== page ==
Defending champions set to return for Patriots Day classic.
Written by: David Monti
(c) 2011 Race Results Weekly, all rights reserved. Used with permission.
John Hancock Financial, the longtime supporter of the elite section of the Boston Marathon, announced today one of the event’s strongest fields, including both defending champions, Robert Kiprono Cheruiyot of Kenya and Teyba Erkesso of Ethiopia. By the numbers, the field includes 14 men who have broken 2:08 (seven with sub-2:07 times), and 15 women who have broken 2:27 (eight sub-2:24).
“This year’s field once again is filled with outstanding runners who no doubt will provide the millions of spectators and viewers with yet another thrilling contest,” said Hancock’s sponsorship and event marketing chief Rob Friedman through a media release. “We are counting down the days to April 18th.”
But one runner those spectators and viewers won’t see in Boston is 2004 Olympic Marathon silver medallist and 2009 ING New York City Marathon champion Meb Keflezighi of Mammoth Lakes, Calif.. Hours before the Boston announcement, Keflezighi, 35, posted a statement on his website expressing his disappointment at not being included in the Boston field this year. He’s run the race twice, finishing third in 2006 in 2:09:56 and fifth in 2010 in 2:09:26.
“Starting in July 2010, my team communicated consistent and serious interest to John Hancock’s elite athlete coordinator about my competing in the 2011 Boston Marathon,” Keflezighi’s statement read. “Unfortunately, though John Hancock’s representative indicated there was a lot of interest in having me as part of the field and keeping the conversation alive until late January, no offer was made. It’s not that I’m not getting what I want, it’s that John Hancock did not make me an offer at all.”
The process of recruiting athletes for major marathons is a delicate and expensive one, especially for the events of the World Marathon Majors (WMM), the family of the sport’s five top commercial marathons, of which Boston is a member. There is a far greater number of qualified athletes than any one of the WMM races can afford (top athletes receive payments to participate called appearance fees), so each event sets their recruiting priorities by usually focusing on a key group of stars, then expanding to a supporting cast of lesser quality athletes. Inevitably, there are disappointments on both sides.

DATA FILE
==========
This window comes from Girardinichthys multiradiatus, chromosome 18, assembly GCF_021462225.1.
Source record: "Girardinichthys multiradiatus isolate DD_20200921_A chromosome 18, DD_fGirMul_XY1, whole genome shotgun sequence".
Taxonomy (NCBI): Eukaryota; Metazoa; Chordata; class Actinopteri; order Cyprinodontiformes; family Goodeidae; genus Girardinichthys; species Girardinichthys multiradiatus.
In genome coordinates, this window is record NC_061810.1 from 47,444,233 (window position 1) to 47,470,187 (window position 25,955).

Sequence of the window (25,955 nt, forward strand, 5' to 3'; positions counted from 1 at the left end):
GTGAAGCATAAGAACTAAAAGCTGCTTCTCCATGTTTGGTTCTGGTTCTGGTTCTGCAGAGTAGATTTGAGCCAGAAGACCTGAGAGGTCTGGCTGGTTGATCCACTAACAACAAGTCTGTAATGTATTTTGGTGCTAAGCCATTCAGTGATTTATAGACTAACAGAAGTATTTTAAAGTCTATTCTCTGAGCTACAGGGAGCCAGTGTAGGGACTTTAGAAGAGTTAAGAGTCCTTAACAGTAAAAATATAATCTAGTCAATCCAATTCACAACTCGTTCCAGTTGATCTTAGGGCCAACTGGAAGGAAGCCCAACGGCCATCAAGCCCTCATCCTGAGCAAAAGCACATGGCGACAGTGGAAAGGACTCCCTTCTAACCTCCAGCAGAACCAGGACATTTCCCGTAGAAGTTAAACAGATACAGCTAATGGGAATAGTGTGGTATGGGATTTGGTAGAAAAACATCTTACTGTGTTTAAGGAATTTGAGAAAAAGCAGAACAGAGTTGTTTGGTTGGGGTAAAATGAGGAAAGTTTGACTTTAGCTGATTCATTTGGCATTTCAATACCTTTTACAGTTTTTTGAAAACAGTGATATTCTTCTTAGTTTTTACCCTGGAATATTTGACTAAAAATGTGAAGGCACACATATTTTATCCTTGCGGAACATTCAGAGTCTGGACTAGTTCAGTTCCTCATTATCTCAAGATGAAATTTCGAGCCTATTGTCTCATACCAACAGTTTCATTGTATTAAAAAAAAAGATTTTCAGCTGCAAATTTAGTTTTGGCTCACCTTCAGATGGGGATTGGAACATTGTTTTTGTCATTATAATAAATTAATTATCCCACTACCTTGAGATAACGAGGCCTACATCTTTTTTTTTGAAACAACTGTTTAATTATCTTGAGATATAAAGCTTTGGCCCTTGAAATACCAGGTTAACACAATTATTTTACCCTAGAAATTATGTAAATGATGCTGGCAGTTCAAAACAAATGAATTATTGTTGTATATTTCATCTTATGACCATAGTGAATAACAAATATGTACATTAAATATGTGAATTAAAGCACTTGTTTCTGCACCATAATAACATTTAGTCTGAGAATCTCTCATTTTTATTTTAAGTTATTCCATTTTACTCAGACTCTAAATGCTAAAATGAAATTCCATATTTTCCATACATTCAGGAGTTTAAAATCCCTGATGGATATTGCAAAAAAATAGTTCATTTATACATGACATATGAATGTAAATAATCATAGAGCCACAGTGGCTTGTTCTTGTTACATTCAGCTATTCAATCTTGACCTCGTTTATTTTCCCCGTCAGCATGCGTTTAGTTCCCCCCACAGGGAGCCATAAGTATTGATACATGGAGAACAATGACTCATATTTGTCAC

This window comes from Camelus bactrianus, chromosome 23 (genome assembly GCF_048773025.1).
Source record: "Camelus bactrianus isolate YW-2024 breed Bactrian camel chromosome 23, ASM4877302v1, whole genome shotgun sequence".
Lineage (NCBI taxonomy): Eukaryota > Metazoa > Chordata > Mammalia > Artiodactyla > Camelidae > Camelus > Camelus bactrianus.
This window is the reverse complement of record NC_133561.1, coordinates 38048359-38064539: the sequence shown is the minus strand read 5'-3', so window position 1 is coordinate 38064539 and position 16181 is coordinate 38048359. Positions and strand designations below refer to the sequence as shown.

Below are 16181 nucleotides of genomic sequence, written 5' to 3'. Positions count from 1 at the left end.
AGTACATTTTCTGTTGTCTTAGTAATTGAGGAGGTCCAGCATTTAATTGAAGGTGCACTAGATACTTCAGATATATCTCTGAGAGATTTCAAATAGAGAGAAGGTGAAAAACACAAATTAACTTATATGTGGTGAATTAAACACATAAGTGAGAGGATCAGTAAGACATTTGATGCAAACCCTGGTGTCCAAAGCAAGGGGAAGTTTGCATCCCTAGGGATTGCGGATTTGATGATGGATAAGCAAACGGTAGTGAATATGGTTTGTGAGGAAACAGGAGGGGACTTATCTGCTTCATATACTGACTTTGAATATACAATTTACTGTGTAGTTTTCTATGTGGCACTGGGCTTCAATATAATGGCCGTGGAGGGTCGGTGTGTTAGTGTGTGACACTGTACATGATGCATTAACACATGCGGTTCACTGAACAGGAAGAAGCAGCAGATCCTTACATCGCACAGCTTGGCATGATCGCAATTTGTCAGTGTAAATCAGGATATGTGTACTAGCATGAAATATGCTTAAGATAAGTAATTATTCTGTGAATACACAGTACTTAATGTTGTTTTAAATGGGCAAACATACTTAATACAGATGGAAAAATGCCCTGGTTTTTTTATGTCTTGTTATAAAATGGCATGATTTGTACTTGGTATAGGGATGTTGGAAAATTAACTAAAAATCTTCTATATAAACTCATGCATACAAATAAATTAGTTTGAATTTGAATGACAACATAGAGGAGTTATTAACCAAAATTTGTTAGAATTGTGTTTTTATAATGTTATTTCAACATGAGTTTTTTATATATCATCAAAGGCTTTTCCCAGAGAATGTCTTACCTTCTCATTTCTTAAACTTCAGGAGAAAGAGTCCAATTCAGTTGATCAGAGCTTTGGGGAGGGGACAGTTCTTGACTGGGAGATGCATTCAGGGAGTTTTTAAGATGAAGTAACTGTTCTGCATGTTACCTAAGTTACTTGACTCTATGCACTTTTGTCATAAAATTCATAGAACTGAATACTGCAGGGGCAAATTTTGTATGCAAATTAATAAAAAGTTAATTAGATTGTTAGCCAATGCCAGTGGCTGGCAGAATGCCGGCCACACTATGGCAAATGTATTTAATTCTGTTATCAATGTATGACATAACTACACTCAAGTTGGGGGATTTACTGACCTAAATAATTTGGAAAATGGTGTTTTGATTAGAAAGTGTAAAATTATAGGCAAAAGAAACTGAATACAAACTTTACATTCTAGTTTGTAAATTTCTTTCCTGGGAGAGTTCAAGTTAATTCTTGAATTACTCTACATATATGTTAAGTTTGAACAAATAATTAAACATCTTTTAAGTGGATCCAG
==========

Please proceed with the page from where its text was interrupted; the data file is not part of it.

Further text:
But while it is not unusual for an organizer to skip over an athlete and not make an offer, it is unusual for a top athlete not to receive one from a major race within his own country should he want to compete. Keflezighi said that he was not being difficult, but just wanted to know where he stood.
“As much as I respect the opportunity to run the Boston Marathon, I would have accepted any reasonable offer,” his statement continued.
Keflezighi said on Tuesday in a media teleconference organized by the New York Road Runners in advance of next month’s NYC Half Marathon in which he will be competing, that he would not be running Boston, but instructed reporters that his reasons would not be unveiled until today on his website. This reporter cannot recall another incident where a top athlete publicly called out an organizer for not inviting him to a race.
Boston organizers remained tight-lipped today. When reached for comment, Roy Anderson, vice-president of corporate communications for John Hancock would only provide a terse statement. “It is our policy not to comment on athlete negotiations,” Anderson said in an e-mail message to Race Results Weekly.
Amongst the athletes who will be running Boston, there are several American stars whom John Hancock Financial had previously announced. They include 2007 world championships 10,000m bronze medallist, Kara Goucher of Portland, Ore. (2:25:52 PB); the fastest American woman at the marathon distance in 2010, Desiree Davila of Rochester Hills, Mich. (2:26:20); and the USA half-marathon record holder Ryan Hall of Big Bear Lake, Calif. (2:06:17). Goucher finished third at Boston in 2009, and Hall finished third in 2009 and fourth in 2010. Hall is the fastest American ever at Boston with his 2:08:41 in last year’s race.
The core of the Boston field comes from Africa’s two powerhouse marathoning nations, Kenya and Ethiopia. In addition to defending champions Cheruiyot and Erkesso, the Boston field features Kenyans Geoffrey Mutai (2:05:55 PB), Gilbert Yegon (2:06:18), Evans Cheruiyot (2:06:25), Sylvester Tiemet (2:06:49), Sharon Cherop (2:22:43), Salina Kosgei (2:23:22), Caroline Kilel (2:23:25), and Alice Timbilili (2:25:03) and Ethiopians Tadese Tola (2:06:31), Bekana Daba (2:07:04), Tekeste Kebede (2:07:23), Tirfi Tsegaye Beyene (2:22:44), Merima Mohammed (2:23:06), and Dire Tune (2:23:44). Both Kosgei (2009) and Tune (2008) are Boston Marathon champions.
As for Keflezighi, he was clearly unhappy about the situation. “I’m really disappointed not to get an offer because I really thought that I could do something special on April 18 for the race, for U.S. distance running, and, yes, for myself and my family,” he wrote. “But my brother Hawi, who is a lawyer and my manager, and I always try to accept disappointment and setbacks with the dignity and respect that our parents instilled in us. We recognize that we have been extremely fortunate to be citizens of this great country, to represent a great sport, and to have had such wonderful support from friends, coaches, sponsors, and fellow competitors, and we always try to be worthy role models for young people here and around the world. We are already looking past Boston to the next opportunity.”